Emancipation Proclamation: January 1st, 1863

Although January 1st, 1863, is the date most Americans identify as the day the Emancipation Proclamation officially took effect, the ideals of the Proclamation had been carefully contemplated by President Lincoln many months before.Continue Reading »

Y.W.C.A.: Brief History of Service in Times of War

In one particular the Y.W.C.A. war service of 1917 differs from that of 1942. Then the Y.W.C.A. operated hostess houses on camp grounds as well as in large manufacturing areas. Today it operates U.S.O. centers close by camps, near navy yards, and in the big industrial defense areas. Now as then, while doing its share for the men in uniform, it never forgets that its main purpose is to supply the needs of women and girls—wives and families of service men, workers in cantonment areas and in war industries, nurses and employees at military posts, and others directly affected by the emergency needs of the nation. The program included recreation; education in health, nutrition, first aid, and other essential subjects, counsel on personal problems, and spiritual guidance.Continue Reading »

Indian Policy In Its Relations To Crime And Pauperism (1892)

Failure to recognize rights which belong to the Indians, and white rapacity and villany, are largely responsible both for pauperism and crime among the Indians. Here in Colorado, with the eloquent grave of the author of “Ramona,” so near to the place where we meet, it can hardly be necessary to revive the incidents recited in her remarkable book entitled “The Century of Dishonor,” some of them incidents of which this very State has been a witness. Nor should it be needful to condemn in a more enlightened day the barbarisms of which white men have been found capable in the past. And yet what will not avarice do in the way of stifling the sentiments of Christian humanity? The depravity of the human heart is unfathomable….Many, perhaps most, of the barbarities and wars and massacres lie at the doors of white reprobates, whose responsibility is heightened by the Christian lessons of their childhood. The most barbarous of the Indians have not been more savagely cruel than some men of our own race.Continue Reading »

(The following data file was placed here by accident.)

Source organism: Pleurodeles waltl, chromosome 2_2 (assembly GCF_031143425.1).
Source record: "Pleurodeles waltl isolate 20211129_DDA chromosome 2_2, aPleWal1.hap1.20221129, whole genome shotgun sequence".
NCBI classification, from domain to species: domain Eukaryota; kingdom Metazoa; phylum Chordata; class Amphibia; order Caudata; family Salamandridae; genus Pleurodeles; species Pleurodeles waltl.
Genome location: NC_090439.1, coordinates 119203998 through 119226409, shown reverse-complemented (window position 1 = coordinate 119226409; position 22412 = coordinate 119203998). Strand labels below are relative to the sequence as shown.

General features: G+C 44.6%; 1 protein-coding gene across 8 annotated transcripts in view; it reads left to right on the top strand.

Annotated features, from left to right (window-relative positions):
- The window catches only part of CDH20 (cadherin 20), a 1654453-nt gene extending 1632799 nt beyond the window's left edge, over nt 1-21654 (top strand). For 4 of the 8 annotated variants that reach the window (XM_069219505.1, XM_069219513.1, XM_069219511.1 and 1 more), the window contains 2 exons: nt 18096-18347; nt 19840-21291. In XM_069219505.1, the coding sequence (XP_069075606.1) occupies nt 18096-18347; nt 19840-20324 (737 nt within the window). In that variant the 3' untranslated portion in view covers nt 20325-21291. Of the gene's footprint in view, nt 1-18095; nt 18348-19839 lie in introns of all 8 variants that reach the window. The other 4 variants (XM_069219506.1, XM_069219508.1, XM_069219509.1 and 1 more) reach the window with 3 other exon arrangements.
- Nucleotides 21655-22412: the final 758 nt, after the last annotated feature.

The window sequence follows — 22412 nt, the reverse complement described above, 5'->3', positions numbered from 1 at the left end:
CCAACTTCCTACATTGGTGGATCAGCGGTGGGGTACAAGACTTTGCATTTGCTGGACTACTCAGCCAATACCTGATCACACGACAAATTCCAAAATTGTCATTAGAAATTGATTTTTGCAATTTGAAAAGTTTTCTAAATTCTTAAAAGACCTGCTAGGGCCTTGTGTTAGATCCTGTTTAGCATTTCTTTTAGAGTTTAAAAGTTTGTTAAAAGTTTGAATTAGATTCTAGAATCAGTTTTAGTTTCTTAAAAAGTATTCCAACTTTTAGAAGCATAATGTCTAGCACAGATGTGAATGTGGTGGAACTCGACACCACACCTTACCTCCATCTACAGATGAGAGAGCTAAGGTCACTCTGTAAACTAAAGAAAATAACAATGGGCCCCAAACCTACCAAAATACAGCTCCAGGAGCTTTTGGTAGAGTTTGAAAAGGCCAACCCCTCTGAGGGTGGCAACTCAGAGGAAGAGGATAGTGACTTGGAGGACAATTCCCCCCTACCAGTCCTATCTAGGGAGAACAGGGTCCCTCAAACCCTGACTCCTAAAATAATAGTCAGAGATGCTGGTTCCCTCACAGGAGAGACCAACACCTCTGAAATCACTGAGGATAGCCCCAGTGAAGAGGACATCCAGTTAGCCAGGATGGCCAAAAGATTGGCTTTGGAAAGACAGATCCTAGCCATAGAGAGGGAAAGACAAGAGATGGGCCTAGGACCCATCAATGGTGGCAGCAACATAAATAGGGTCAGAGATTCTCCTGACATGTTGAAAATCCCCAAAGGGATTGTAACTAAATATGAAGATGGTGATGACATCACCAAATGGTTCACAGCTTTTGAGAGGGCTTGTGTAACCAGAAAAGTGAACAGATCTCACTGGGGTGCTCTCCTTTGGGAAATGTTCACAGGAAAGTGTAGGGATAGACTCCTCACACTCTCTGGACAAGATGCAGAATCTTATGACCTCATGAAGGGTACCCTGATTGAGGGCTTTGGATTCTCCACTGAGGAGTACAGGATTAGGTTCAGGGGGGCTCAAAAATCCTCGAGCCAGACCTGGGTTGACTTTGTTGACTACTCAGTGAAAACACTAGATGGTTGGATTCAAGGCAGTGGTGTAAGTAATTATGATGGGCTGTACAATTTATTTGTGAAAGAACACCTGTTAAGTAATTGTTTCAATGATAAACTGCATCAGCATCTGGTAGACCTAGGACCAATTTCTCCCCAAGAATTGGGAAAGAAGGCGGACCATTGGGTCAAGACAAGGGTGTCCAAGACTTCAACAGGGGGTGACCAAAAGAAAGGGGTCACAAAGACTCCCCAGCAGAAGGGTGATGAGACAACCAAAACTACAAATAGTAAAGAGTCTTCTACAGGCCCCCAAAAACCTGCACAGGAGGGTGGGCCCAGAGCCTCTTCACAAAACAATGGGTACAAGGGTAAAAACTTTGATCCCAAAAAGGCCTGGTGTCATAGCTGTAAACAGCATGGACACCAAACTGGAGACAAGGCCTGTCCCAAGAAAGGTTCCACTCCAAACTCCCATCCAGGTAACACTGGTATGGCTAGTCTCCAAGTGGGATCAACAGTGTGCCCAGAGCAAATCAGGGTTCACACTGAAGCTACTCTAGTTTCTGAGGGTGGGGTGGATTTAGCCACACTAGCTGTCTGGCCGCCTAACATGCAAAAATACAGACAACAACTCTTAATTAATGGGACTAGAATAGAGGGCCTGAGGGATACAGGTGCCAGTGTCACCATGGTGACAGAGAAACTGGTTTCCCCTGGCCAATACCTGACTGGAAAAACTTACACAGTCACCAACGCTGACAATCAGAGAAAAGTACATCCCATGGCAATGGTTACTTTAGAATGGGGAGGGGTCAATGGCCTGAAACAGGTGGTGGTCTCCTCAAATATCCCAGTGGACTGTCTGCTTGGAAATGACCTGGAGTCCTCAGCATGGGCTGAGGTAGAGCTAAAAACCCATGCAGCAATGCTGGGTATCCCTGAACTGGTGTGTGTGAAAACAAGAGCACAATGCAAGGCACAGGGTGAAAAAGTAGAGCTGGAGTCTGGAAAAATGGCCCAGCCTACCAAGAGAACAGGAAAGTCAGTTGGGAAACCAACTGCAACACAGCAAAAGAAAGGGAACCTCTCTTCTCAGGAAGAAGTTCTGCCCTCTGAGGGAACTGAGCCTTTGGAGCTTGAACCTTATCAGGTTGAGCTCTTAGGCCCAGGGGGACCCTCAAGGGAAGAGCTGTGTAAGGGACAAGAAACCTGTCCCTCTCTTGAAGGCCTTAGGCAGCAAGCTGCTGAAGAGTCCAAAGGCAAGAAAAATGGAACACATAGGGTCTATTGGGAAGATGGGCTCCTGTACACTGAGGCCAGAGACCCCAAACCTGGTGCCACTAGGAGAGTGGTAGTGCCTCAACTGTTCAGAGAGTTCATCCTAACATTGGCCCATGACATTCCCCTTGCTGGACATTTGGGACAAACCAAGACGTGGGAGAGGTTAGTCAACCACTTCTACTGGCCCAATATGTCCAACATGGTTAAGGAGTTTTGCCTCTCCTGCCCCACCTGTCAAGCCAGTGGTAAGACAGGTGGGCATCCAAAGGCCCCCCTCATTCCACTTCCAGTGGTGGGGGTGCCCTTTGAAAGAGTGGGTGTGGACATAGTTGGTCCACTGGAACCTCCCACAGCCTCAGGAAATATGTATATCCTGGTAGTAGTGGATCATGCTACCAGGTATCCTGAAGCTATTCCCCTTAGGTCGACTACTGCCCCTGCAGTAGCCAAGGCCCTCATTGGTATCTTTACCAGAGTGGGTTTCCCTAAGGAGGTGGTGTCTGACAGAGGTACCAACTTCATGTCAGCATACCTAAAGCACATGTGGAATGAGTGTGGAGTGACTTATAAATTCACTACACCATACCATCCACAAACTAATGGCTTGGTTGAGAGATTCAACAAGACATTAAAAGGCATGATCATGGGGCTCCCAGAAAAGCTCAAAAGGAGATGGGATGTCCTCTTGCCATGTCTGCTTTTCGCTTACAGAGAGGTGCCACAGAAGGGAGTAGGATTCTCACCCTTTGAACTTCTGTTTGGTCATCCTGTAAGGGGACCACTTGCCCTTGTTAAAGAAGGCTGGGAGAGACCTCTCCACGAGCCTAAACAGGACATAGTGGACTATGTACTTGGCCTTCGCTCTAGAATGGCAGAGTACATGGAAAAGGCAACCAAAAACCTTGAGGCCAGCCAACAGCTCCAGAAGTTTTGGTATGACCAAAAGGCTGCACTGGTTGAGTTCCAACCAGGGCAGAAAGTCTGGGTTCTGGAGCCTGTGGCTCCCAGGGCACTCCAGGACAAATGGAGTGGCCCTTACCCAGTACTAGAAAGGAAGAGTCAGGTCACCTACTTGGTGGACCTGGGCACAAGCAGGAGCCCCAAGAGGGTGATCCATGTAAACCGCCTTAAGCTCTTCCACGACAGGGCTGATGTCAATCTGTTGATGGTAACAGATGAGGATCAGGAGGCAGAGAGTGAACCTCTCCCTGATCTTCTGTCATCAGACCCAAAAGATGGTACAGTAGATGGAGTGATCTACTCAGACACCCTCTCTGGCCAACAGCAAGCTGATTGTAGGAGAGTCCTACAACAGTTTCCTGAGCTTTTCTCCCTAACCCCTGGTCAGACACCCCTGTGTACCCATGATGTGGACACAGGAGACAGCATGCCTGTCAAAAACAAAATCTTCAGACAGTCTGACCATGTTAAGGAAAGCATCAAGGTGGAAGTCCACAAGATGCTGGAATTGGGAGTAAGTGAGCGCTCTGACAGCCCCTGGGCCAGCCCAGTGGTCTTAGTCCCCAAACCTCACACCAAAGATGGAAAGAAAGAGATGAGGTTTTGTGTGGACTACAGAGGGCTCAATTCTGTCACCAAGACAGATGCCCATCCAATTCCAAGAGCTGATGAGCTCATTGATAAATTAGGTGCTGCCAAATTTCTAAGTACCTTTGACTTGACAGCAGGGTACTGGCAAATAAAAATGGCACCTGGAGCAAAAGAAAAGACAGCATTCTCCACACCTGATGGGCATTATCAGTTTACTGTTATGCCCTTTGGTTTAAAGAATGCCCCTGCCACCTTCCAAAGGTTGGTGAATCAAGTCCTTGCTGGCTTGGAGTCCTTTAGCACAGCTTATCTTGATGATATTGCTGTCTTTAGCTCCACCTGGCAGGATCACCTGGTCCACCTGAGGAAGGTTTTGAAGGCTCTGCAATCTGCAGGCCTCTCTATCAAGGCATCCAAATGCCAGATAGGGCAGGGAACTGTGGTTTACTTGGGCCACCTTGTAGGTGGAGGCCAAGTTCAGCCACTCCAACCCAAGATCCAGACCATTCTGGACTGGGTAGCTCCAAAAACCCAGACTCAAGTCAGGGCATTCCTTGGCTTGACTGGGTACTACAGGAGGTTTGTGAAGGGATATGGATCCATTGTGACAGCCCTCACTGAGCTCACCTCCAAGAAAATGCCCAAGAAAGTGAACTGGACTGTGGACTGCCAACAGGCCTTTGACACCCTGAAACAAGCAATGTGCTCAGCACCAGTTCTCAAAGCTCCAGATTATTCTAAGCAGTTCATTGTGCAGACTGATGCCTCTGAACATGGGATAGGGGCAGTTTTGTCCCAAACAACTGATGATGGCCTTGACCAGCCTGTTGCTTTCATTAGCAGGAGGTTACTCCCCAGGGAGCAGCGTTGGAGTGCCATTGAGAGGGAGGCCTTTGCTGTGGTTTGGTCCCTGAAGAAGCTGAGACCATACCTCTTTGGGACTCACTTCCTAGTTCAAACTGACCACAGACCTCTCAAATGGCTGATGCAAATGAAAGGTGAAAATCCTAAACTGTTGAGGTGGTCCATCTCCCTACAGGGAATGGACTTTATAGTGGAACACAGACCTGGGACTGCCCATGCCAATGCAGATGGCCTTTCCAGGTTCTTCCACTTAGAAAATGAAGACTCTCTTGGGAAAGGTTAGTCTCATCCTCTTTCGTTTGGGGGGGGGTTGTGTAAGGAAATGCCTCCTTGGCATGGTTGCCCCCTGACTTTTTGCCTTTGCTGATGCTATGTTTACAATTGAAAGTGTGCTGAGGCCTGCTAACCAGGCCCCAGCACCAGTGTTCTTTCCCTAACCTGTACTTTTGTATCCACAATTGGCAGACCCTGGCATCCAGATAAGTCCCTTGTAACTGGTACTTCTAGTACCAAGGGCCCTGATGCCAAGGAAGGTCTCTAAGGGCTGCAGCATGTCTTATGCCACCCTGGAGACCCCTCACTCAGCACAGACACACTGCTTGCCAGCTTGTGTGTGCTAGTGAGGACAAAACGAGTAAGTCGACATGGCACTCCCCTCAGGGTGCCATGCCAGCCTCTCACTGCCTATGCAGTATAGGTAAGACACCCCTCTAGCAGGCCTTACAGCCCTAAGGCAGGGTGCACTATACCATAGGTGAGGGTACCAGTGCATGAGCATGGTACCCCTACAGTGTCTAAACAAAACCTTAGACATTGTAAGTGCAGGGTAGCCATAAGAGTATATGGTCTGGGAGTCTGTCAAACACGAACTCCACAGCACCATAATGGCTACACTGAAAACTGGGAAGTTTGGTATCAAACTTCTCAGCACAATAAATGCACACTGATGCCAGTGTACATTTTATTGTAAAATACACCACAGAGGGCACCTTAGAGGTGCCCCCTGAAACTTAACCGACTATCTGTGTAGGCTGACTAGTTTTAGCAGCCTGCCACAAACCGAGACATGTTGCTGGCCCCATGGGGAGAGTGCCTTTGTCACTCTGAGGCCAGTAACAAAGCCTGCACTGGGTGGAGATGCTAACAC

Organization, Powers, And Duties of State Boards of Charity (1892)

Written by William P. Letchworth, Chairman Of The Committee On State Boards Of Charities. “It should be borne in mind that few things in this world are perfect; and, even in a charitable institution, we must look for the maximum of excellence instead of perfection…”Continue Reading »